The Mariners Begin Building Their Bullpen of Tomorrow

Addressing a historically bad bullpen was the primary goal of the Mariners this offseason. Going back to 1969 — the year MLB lowered the mound — the 2020 Mariners bullpen posted the second worst league-adjusted FIP and the fourth worst league-adjusted ERA in a single season. They’ve already made a number of moves to strengthen their relief corps, including trading for Rafael Montero and bringing in a ton of relievers on minor-league deals. Yesterday, they capped off their offseason plan by signing a big-name closer to a multi-year deal. They locked up Ken Giles to a two-year deal, though the specific financials have yet to be reported at time of publication. The only problem is that Giles recently underwent Tommy John surgery and likely won’t pitch until 2022. Elbow troubles have plagued Giles over the last two years. He pitched through inflammation in 2019 but all that wear and tear on his arm caught up to him a season later. He threw just 3.2 innings in 2020 and went under the knife on October 1.

He’s the latest player to sign a deal like this. Garrett Richards and Michael Pineda are the two biggest names who have signed multi-year deals soon after undergoing major arm surgery. It’s an interesting move for the Mariners who have had a rather quiet offseason. They’re not quite ready to break out of their rebuild and have avoided opening the purse strings to make a splash this year. By locking up Giles now, they have him committed to their 2022 roster when they’re hoping to be more ready to compete.

It’s become apparent that general manager Jerry Dipoto’s ability to spend this winter has been seriously hamstrung by the Mariners ownership group. With a number of quality free agents still available just a week before spring training begins, that the biggest signing the Mariners have made won’t even help them in the upcoming season is a huge blow to a fan base that’s exhausted from watching non-competitive teams for nearly two decades. With those payroll limitations in mind, getting Giles now is probably the only way Dipoto could work out this deal. They’ll likely get the benefit of a lower salary commitment in 2021 to account for Giles’s rehab time with most of the salary backloaded into next year’s budget.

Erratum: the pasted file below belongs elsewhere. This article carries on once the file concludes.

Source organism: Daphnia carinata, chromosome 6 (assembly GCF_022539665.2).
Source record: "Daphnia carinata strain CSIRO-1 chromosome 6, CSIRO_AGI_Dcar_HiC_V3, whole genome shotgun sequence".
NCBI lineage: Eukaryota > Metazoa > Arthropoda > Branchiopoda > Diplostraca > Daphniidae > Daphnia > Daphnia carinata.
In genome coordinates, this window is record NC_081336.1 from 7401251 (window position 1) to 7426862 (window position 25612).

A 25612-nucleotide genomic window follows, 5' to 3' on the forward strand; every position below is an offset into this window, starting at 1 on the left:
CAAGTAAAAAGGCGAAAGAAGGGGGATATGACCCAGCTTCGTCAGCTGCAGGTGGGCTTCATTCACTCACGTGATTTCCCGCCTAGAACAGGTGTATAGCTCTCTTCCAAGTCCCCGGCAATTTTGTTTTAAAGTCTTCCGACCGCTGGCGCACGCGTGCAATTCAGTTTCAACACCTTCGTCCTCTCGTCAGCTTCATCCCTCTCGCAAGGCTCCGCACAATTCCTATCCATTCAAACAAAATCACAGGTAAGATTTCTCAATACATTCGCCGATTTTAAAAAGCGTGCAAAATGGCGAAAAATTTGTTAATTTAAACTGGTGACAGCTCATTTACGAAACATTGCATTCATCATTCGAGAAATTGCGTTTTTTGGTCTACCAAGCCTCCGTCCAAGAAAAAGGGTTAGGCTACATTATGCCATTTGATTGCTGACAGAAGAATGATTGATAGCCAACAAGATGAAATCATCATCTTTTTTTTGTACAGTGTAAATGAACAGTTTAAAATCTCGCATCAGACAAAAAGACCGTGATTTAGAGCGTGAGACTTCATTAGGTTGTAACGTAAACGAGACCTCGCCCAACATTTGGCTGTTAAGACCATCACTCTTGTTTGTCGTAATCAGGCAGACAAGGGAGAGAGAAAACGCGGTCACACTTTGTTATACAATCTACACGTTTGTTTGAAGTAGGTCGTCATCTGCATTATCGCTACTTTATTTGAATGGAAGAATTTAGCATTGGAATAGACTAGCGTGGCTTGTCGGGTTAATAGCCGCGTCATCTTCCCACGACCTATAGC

Giles has been one of the best relievers in baseball since his debut in 2014. He’s posted the fifth lowest league-adjusted FIP among all qualified relievers in that time, and when you adjust for historical context, his K%+ is the 10th best mark among those same peers. Despite dealing with the early onset of his elbow issues, 2019 was one of his better seasons. After a rough 2018 that included falling out of favor in Houston and getting traded to Toronto, he bounced back with a fantastic season as the Blue Jays’ closer, posting the highest strikeout rate of his career.

Giles has spoken at length about how he gradually felt out of place in Houston and how getting traded to Toronto allowed him to fix some of the issues that had led to his rough 2018 season. Here’s how he explained it to Rosie DiManno of the Toronto Star back in September 2018:

“I knew the things I had to work on. I know myself. I’m a really good pitcher, good profile pitcher. If something’s wrong, I know how to fix it. It’s my body. When I came [to Toronto], they stayed patient with me. I said, hey, I want to work on this thing till I’m comfortable. All right. OK, I’m comfortable, let’s move on to this next thing. Pitching, you can’t just try to fix everything at once. For me, I had to take baby steps to get my groove back. The Jays allowed me to do that. Yeah, the team was out of contention, but it doesn’t matter. It’s still my career. I still have to prove myself. Them being so patient with me, understanding what I want to do, was very, very big.”